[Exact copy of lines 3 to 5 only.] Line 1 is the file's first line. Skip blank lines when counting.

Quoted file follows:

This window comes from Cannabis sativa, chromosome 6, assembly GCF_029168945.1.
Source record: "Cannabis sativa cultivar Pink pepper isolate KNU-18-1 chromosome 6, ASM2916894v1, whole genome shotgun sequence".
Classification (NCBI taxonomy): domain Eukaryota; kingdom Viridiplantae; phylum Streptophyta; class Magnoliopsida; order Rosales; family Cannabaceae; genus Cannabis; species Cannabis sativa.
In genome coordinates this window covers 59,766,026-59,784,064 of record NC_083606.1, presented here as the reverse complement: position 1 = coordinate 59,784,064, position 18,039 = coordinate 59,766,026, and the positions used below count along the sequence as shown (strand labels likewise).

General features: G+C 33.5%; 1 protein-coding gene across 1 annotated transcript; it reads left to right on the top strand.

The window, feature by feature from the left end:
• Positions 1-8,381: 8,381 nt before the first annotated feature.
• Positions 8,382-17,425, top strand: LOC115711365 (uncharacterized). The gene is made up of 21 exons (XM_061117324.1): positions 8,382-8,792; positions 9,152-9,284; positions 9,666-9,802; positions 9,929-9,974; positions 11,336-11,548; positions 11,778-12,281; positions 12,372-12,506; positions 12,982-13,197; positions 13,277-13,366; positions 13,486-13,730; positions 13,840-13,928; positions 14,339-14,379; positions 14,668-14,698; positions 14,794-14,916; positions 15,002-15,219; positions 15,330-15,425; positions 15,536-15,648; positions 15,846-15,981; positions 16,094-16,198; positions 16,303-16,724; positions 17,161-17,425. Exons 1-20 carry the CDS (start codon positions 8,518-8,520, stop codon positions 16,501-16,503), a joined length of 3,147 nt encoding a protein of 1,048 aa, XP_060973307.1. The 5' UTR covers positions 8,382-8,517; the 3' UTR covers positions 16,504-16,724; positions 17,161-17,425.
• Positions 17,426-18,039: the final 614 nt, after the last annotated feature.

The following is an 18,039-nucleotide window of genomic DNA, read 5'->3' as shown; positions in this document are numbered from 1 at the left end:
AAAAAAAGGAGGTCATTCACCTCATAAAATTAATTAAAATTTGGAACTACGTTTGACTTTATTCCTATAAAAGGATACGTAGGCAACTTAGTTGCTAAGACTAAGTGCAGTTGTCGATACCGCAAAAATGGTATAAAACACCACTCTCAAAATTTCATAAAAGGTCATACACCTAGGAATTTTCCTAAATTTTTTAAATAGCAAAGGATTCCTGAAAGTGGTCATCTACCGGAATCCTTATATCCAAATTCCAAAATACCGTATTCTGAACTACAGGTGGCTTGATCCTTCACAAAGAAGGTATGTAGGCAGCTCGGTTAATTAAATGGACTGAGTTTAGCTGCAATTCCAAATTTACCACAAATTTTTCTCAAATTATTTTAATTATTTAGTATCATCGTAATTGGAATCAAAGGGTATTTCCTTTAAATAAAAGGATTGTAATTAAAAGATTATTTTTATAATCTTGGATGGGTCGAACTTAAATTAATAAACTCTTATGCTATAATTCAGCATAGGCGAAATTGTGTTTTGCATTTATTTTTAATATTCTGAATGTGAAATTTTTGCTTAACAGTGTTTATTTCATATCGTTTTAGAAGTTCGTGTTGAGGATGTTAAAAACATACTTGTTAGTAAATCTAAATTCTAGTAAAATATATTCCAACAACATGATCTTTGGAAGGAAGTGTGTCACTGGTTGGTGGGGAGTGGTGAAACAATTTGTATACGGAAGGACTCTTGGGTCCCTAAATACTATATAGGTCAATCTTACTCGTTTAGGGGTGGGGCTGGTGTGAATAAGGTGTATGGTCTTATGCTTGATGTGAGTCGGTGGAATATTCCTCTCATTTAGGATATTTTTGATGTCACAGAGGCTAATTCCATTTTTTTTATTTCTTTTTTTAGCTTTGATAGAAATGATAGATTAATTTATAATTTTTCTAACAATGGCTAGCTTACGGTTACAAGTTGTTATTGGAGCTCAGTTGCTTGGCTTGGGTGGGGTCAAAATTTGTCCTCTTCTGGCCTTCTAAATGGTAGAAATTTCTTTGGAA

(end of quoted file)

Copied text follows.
Classification (NCBI taxonomy): domain Eukaryota; kingdom Viridiplantae; phylum Streptophyta; class Magnoliopsida; order Rosales; family Cannabaceae; genus Cannabis; species Cannabis sativa.
In genome coordinates this window covers 59,766,026-59,784,064 of record NC_083606.1, presented here as the reverse complement: position 1 = coordinate 59,784,064, position 18,039 = coordinate 59,766,026, and the positions used below count along the sequence as shown (strand labels likewise).

General features: G+C 33.5%; 1 protein-coding gene across 1 annotated transcript; it reads left to right on the top strand.